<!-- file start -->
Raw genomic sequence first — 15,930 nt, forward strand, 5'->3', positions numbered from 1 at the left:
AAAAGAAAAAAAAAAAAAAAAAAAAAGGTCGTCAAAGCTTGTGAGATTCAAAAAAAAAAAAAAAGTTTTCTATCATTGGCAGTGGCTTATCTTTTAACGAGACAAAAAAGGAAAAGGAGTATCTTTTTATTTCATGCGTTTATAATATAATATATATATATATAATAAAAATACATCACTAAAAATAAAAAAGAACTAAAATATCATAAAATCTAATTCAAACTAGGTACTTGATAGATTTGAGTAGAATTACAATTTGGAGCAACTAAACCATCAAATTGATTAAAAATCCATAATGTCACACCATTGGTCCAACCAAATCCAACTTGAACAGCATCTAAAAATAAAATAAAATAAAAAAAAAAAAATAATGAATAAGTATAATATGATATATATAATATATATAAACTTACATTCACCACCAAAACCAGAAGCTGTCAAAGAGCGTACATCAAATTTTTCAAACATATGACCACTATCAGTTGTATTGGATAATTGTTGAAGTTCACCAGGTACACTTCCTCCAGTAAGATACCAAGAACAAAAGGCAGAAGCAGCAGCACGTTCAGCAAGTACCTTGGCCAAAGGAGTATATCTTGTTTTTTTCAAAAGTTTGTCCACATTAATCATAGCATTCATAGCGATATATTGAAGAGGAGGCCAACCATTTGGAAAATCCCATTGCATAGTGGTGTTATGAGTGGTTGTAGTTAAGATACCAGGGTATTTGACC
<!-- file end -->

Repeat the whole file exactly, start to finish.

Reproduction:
Raw genomic sequence first — 15,930 nt, forward strand, 5'->3', positions numbered from 1 at the left:
AAAAGAAAAAAAAAAAAAAAAAAAAAGGTCGTCAAAGCTTGTGAGATTCAAAAAAAAAAAAAAAGTTTTCTATCATTGGCAGTGGCTTATCTTTTAACGAGACAAAAAAGGAAAAGGAGTATCTTTTTATTTCATGCGTTTATAATATAATATATATATATATAATAAAAATACATCACTAAAAATAAAAAAGAACTAAAATATCATAAAATCTAATTCAAACTAGGTACTTGATAGATTTGAGTAGAATTACAATTTGGAGCAACTAAACCATCAAATTGATTAAAAATCCATAATGTCACACCATTGGTCCAACCAAATCCAACTTGAACAGCATCTAAAAATAAAATAAAATAAAAAAAAAAAAATAATGAATAAGTATAATATGATATATATAATATATATAAACTTACATTCACCACCAAAACCAGAAGCTGTCAAAGAGCGTACATCAAATTTTTCAAACATATGACCACTATCAGTTGTATTGGATAATTGTTGAAGTTCACCAGGTACACTTCCTCCAGTAAGATACCAAGAACAAAAGGCAGAAGCAGCAGCACGTTCAGCAAGTACCTTGGCCAAAGGAGTATATCTTGTTTTTTTCAAAAGTTTGTCCACATTAATCATAGCATTCATAGCGATATATTGAAGAGGAGGCCAACCATTTGGAAAATCCCATTGCATAGTGGTGTTATGAGTGGTTGTAGTTAAGATACCAGGGTATTTGACC